That’s right, the Kentucky Derby is this weekend, and there are not many activities more fun than a day devoted to Lilly Pulitzer, fun hats, day drinks, sunshine, parties, and picking horse winners based on their totally ludicrous names. And obviously, with all the rituals and traditions of Derby Day, they HAD to have a special dessert – Derby Pie! Now, I’m going to be completely honest here. I have never had real, Kentucky-made Derby Pie. So I couldn’t actually tell you a lot about it, except that I read a whole mess of recipes all claiming to be the original Derby Pie, and well, let’s just say it probably would have been easier and faster to take a trip to Kentucky, buy a pie, and eat it myself to try and figure out what it should be like. I mean, most of the recipes couldn’t even agree if the pie should contain pecans or walnuts!! (I went pecans. I’m not a huge fan of walnuts anyway.)
Regardless of what “real” Derby Pie is supposed to taste like or include, I think that this amalgamated version of Derby Pie would probably go over pretty well in Kentucky. It’s full of pecans, and chocolate, and tastes rich enough that you could eat it and probably not care if you just lost your life savings gambling on horses. (That’s a lie. You would still care. At least I would hope that you would still care. And if you wouldn’t, I will save you the gambling and you can just hand over your life savings and I’ll give you two pies of your own. Deal?)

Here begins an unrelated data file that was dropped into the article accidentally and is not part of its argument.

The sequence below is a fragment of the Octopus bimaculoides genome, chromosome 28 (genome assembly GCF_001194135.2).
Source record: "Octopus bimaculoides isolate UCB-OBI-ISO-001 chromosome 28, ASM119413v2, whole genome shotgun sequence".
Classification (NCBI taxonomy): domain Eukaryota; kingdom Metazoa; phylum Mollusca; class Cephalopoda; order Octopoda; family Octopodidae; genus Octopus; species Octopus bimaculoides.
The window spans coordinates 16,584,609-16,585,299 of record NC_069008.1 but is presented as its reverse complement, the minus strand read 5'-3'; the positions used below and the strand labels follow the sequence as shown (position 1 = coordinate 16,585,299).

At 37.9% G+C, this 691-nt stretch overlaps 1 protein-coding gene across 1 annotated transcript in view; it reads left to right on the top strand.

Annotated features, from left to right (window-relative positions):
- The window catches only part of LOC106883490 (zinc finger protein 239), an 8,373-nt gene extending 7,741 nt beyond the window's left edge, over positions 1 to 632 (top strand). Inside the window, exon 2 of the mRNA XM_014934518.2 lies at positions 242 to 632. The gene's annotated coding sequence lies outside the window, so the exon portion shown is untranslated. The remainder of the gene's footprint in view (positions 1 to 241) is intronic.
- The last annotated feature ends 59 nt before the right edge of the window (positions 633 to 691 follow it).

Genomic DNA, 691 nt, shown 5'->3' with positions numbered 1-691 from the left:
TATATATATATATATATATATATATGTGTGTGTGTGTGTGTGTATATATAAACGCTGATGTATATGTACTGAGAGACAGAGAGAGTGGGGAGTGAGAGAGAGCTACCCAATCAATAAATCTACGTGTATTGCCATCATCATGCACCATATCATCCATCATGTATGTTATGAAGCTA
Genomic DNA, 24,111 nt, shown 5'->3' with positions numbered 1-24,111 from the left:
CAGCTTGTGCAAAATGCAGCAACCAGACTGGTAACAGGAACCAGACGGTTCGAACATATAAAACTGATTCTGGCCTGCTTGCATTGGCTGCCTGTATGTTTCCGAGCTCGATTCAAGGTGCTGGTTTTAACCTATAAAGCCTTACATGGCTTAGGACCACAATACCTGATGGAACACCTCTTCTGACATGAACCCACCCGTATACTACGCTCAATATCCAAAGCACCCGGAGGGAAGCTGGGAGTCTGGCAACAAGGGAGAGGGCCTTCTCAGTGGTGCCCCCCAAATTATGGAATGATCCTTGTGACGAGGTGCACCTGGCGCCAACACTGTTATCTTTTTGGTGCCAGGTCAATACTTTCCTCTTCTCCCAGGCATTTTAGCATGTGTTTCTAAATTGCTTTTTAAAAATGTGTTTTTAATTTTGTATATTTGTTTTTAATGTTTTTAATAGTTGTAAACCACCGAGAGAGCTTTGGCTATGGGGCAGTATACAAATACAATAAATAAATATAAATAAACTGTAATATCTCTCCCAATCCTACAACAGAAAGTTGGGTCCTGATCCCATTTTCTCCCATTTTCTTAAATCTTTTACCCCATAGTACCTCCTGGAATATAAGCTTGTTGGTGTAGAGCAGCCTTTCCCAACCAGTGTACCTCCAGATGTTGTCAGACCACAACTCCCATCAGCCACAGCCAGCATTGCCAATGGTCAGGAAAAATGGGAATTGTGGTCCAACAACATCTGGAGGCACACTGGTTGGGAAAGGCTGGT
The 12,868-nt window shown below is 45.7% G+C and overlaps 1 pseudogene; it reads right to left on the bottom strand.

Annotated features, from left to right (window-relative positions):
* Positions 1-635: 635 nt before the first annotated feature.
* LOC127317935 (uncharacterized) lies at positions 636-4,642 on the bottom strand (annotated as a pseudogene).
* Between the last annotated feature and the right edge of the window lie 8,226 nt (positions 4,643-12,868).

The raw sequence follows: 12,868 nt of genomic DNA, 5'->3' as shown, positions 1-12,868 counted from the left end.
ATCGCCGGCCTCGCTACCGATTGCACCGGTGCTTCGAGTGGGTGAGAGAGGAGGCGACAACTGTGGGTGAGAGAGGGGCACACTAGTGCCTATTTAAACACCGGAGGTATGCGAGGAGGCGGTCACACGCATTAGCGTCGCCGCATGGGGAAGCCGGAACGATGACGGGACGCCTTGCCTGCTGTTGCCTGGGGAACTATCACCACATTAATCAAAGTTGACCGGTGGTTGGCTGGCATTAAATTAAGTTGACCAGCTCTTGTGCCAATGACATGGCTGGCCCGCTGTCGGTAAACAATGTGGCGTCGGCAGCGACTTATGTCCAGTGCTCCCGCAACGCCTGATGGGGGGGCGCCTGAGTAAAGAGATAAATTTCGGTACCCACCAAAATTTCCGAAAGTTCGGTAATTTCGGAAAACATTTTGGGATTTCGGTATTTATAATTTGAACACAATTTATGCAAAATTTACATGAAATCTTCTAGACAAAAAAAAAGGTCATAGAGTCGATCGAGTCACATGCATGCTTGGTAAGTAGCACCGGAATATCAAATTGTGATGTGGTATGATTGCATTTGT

So make this pie for Saturday, especially if you have eaten Derby Pie in Kentucky before, and then you call tell me whether or not this tastes anything like what real Derby Pie tastes like. But let’s be honest. With a Lilly dress on, silver cup in hand, cheering for a horse whose name practically takes longer to say than the time it takes to actually run the race…pie is pie. And it tastes good.
1 9-in pie crust (use your favorite recipe or a boxed pie crust)
1 stick unsalted butter
.5 cup granulated sugar
1 cup light corn syrup
2 teaspoons vanilla extract
1/4 cup coffee
1 1/4 cups milk chocolate chips
1.5 cups chopped pecans
Preheat the oven to 450F.